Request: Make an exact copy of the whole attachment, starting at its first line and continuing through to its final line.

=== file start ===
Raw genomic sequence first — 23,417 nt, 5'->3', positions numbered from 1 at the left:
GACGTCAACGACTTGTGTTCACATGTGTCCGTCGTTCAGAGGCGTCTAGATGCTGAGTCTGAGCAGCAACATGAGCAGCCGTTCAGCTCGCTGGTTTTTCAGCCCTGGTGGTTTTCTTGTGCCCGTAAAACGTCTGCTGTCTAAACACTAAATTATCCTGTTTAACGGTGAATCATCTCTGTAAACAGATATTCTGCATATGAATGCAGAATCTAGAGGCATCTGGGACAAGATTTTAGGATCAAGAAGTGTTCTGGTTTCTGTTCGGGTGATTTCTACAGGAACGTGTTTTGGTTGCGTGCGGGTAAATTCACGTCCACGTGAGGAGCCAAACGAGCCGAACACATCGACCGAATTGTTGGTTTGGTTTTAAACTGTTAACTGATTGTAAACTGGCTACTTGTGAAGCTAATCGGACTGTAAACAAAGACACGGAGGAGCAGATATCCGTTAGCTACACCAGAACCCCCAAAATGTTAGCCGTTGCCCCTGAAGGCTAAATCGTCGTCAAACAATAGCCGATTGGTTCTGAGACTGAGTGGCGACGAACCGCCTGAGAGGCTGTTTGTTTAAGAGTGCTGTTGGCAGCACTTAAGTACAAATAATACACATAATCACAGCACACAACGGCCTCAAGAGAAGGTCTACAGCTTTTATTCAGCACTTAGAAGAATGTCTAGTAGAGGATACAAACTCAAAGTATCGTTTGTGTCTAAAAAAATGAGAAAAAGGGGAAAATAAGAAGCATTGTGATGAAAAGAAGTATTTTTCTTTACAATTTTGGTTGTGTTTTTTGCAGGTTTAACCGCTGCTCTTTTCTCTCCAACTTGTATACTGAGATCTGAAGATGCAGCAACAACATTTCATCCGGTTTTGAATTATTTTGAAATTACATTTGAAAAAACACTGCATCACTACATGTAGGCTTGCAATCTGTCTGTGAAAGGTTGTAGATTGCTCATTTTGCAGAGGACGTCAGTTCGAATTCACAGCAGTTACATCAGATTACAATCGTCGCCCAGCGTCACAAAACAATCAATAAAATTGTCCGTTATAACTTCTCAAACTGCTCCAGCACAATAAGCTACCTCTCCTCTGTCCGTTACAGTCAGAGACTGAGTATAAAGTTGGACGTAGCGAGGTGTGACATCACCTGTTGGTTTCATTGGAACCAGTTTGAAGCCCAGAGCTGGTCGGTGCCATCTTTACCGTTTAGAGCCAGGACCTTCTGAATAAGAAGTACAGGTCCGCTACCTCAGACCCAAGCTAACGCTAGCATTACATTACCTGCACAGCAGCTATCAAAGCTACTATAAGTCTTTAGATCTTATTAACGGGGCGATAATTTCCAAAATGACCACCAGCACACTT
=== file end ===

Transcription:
Raw genomic sequence first — 23,417 nt, 5'->3', positions numbered from 1 at the left:
GACGTCAACGACTTGTGTTCACATGTGTCCGTCGTTCAGAGGCGTCTAGATGCTGAGTCTGAGCAGCAACATGAGCAGCCGTTCAGCTCGCTGGTTTTTCAGCCCTGGTGGTTTTCTTGTGCCCGTAAAACGTCTGCTGTCTAAACACTAAATTATCCTGTTTAACGGTGAATCATCTCTGTAAACAGATATTCTGCATATGAATGCAGAATCTAGAGGCATCTGGGACAAGATTTTAGGATCAAGAAGTGTTCTGGTTTCTGTTCGGGTGATTTCTACAGGAACGTGTTTTGGTTGCGTGCGGGTAAATTCACGTCCACGTGAGGAGCCAAACGAGCCGAACACATCGACCGAATTGTTGGTTTGGTTTTAAACTGTTAACTGATTGTAAACTGGCTACTTGTGAAGCTAATCGGACTGTAAACAAAGACACGGAGGAGCAGATATCCGTTAGCTACACCAGAACCCCCAAAATGTTAGCCGTTGCCCCTGAAGGCTAAATCGTCGTCAAACAATAGCCGATTGGTTCTGAGACTGAGTGGCGACGAACCGCCTGAGAGGCTGTTTGTTTAAGAGTGCTGTTGGCAGCACTTAAGTACAAATAATACACATAATCACAGCACACAACGGCCTCAAGAGAAGGTCTACAGCTTTTATTCAGCACTTAGAAGAATGTCTAGTAGAGGATACAAACTCAAAGTATCGTTTGTGTCTAAAAAAATGAGAAAAAGGGGAAAATAAGAAGCATTGTGATGAAAAGAAGTATTTTTCTTTACAATTTTGGTTGTGTTTTTTGCAGGTTTAACCGCTGCTCTTTTCTCTCCAACTTGTATACTGAGATCTGAAGATGCAGCAACAACATTTCATCCGGTTTTGAATTATTTTGAAATTACATTTGAAAAAACACTGCATCACTACATGTAGGCTTGCAATCTGTCTGTGAAAGGTTGTAGATTGCTCATTTTGCAGAGGACGTCAGTTCGAATTCACAGCAGTTACATCAGATTACAATCGTCGCCCAGCGTCACAAAACAATCAATAAAATTGTCCGTTATAACTTCTCAAACTGCTCCAGCACAATAAGCTACCTCTCCTCTGTCCGTTACAGTCAGAGACTGAGTATAAAGTTGGACGTAGCGAGGTGTGACATCACCTGTTGGTTTCATTGGAACCAGTTTGAAGCCCAGAGCTGGTCGGTGCCATCTTTACCGTTTAGAGCCAGGACCTTCTGAATAAGAAGTACAGGTCCGCTACCTCAGACCCAAGCTAACGCTAGCATTACATTACCTGCACAGCAGCTATCAAAGCTACTATAAGTCTTTAGATCTTATTAACGGGGCGATAATTTCCAAAATGACCACCAGCACACTT